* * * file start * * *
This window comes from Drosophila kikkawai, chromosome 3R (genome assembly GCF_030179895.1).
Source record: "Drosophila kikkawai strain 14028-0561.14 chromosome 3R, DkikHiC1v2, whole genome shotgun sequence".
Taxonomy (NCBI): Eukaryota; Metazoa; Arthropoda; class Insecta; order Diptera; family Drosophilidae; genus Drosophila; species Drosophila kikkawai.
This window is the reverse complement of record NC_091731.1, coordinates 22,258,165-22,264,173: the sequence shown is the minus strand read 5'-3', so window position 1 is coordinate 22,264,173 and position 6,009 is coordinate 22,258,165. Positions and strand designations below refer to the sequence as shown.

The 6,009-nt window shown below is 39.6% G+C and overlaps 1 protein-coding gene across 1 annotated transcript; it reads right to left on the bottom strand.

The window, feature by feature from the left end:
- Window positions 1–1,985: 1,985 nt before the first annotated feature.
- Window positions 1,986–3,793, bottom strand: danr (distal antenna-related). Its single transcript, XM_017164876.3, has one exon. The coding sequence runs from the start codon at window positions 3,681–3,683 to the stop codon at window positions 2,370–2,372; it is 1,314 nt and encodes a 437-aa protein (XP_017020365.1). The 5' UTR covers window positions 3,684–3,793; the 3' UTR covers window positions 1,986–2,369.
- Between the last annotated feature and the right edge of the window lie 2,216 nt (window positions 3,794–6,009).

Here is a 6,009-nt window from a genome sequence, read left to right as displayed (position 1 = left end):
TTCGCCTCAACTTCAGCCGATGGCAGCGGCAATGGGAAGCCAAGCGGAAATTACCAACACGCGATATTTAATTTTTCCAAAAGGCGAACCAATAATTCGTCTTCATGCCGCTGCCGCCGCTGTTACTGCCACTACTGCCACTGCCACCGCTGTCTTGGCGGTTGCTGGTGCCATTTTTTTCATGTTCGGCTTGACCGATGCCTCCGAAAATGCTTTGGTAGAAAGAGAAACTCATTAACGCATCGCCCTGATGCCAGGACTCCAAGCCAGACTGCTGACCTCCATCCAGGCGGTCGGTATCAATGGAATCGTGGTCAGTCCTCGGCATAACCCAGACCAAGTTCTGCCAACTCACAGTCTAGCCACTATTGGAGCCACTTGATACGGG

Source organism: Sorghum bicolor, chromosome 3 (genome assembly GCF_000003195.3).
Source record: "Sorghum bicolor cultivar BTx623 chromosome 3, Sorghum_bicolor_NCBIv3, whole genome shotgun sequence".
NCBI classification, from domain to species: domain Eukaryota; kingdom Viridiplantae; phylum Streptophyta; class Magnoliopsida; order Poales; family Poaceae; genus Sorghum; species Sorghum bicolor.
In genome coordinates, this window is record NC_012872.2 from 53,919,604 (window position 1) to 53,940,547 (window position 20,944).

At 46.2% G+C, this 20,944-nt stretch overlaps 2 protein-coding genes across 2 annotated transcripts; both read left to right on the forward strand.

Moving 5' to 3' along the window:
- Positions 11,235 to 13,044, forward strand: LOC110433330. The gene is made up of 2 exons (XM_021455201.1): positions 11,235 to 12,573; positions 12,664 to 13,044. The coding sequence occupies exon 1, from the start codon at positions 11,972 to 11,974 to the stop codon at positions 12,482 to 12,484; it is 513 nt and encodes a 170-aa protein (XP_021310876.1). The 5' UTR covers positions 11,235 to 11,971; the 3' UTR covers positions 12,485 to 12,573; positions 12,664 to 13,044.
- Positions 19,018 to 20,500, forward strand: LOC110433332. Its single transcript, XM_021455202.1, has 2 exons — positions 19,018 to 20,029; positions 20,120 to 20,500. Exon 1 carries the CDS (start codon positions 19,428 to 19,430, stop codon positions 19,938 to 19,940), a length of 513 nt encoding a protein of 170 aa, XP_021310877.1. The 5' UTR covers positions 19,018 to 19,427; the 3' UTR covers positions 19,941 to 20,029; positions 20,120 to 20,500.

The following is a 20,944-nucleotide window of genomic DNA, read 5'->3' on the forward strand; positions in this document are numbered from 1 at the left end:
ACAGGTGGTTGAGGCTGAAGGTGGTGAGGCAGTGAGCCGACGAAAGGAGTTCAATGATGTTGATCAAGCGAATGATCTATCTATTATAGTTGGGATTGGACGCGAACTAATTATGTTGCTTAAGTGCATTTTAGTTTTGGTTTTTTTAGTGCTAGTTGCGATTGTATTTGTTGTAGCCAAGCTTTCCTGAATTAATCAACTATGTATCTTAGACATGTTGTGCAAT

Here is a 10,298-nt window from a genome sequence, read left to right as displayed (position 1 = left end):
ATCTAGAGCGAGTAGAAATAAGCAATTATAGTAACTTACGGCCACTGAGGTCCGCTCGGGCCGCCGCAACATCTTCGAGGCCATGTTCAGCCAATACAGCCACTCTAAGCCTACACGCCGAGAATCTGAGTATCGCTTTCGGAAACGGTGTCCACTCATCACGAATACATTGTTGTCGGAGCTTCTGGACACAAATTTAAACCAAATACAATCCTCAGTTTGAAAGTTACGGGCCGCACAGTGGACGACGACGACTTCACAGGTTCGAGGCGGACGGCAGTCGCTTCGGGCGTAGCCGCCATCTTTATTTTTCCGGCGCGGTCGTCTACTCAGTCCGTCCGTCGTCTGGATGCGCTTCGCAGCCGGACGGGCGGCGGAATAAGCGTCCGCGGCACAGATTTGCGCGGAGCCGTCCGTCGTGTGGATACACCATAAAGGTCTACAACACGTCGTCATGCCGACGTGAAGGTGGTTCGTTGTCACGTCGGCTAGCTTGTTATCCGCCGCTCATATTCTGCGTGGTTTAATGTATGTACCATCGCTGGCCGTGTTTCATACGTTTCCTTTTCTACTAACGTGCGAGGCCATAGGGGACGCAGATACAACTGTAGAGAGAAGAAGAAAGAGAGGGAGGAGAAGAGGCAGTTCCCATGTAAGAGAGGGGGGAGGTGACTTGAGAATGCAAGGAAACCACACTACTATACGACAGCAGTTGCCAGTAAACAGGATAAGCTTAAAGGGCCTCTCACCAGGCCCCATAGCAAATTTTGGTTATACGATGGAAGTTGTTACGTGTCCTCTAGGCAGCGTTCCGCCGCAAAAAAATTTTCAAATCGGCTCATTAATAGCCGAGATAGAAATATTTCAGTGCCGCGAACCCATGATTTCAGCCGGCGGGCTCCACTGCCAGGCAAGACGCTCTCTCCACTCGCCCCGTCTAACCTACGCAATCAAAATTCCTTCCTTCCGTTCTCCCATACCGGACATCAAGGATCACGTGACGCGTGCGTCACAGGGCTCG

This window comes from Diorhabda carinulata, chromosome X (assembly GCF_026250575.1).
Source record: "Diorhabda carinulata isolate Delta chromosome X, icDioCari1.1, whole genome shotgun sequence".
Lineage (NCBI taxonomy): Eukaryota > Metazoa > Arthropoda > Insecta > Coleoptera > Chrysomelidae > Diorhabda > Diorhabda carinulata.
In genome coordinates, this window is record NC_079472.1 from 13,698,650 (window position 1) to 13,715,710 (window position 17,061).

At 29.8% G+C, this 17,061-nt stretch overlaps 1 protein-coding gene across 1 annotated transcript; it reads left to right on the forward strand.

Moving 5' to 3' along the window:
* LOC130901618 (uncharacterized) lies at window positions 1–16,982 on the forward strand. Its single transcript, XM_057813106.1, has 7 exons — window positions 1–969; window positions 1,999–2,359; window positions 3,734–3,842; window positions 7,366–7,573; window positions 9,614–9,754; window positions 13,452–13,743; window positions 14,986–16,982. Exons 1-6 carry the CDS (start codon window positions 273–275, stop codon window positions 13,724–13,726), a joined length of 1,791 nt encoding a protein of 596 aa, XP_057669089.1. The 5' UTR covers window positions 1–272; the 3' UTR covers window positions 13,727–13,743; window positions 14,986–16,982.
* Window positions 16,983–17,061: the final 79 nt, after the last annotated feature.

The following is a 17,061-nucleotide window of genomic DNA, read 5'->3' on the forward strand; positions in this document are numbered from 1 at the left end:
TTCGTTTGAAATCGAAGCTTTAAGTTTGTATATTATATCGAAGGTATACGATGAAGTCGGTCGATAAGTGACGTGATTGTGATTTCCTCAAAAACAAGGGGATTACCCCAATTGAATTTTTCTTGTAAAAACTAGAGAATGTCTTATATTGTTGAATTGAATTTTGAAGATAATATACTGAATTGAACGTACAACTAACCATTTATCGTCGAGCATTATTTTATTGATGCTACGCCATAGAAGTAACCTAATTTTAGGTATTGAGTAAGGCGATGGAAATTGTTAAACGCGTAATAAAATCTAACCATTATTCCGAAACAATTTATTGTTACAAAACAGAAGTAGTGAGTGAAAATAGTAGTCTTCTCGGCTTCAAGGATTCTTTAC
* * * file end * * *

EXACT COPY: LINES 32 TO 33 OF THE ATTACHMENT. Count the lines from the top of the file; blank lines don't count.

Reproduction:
The following is a 17,061-nucleotide window of genomic DNA, read 5'->3' on the forward strand; positions in this document are numbered from 1 at the left end:
TTCGTTTGAAATCGAAGCTTTAAGTTTGTATATTATATCGAAGGTATACGATGAAGTCGGTCGATAAGTGACGTGATTGTGATTTCCTCAAAAACAAGGGGATTACCCCAATTGAATTTTTCTTGTAAAAACTAGAGAATGTCTTATATTGTTGAATTGAATTTTGAAGATAATATACTGAATTGAACGTACAACTAACCATTTATCGTCGAGCATTATTTTATTGATGCTACGCCATAGAAGTAACCTAATTTTAGGTATTGAGTAAGGCGATGGAAATTGTTAAACGCGTAATAAAATCTAACCATTATTCCGAAACAATTTATTGTTACAAAACAGAAGTAGTGAGTGAAAATAGTAGTCTTCTCGGCTTCAAGGATTCTTTAC